Analysis of relative displacement between the HX wearable robotic exoskeleton and the user's hand

Marco Cempini, Alberto Marzegan, Marco Rabuffetti, Mario Cortese, Nicola Vitiello, Maurizio Ferrarin

Research output: Contribution to journalArticle

Abstract

Background: Advances in technology are allowing for the production of several viable wearable robotic devices to assist with activities of daily living and with rehabilitation. One of the most pressing limitations to user satisfaction is the lack of consistency in motion between the user and the robotic device. The displacement between the robot and the body segment may not correspond because of differences in skin and tissue compliance, mechanical backlash, and/or incorrect fit. Findings: This report presents the results of an analysis of relative displacement between the user's hand and a wearable exoskeleton, the HX. HX has been designed to maximize comfort, wearability and user safety, exploiting chains with multiple degrees-of-freedom with a modular architecture. These appealing features may introduce several uncertainties in the kinematic performances, especially when considering the anthropometry, morphology and degree of mobility of the human hand. The small relative displacements between the hand and the exoskeleton were measured with a video-based motion capture system, while the user executed several different grips in different exoskeleton modes. Conclusions: The analysis furnished quantitative results about the device performance, differentiated among device modules and test conditions. In general, the global relative displacement for the distal part of the device was in the range 0.5-1.5 mm, while within 3 mm (worse but still acceptable) for displacements nearest to the hand dorsum. Conclusions over the HX design principles have been drawn, as well as guidelines for future developments.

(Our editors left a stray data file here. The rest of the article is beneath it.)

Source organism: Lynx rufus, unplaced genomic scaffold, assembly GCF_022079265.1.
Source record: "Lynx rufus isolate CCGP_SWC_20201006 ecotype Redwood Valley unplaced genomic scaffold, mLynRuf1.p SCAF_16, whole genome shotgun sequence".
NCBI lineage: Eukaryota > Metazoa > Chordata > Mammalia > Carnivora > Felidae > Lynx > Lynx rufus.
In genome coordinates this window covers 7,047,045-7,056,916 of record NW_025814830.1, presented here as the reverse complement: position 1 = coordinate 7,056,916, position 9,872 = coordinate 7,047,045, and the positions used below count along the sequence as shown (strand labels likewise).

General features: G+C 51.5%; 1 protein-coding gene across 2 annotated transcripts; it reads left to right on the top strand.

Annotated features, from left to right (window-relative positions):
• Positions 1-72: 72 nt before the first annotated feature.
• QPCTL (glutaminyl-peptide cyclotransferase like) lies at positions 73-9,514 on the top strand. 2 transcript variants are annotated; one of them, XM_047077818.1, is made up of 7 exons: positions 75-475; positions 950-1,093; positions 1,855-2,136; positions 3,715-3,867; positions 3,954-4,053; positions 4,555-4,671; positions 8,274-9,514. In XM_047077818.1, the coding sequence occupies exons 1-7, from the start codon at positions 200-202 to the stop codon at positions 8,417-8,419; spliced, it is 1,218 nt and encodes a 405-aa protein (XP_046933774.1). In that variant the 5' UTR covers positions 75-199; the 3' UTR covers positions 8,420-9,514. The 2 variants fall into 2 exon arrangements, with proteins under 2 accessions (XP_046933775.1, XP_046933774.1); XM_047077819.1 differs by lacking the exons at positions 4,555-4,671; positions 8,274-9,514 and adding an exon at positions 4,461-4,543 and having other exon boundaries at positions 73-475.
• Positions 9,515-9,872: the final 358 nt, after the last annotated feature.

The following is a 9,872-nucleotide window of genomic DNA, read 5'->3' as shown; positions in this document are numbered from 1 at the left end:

Original languageEnglish
Article number678
JournalJournal of NeuroEngineering and Rehabilitation
Volume11
Issue number1
DOIs
Publication statusPublished - Oct 18 2014

Keywords

  • Exoskeleton
  • Motion capture
  • Orthosys
  • Rehabilitation
  • Robotic
  • Wearability

ASJC Scopus subject areas

  • Rehabilitation
  • Health Informatics

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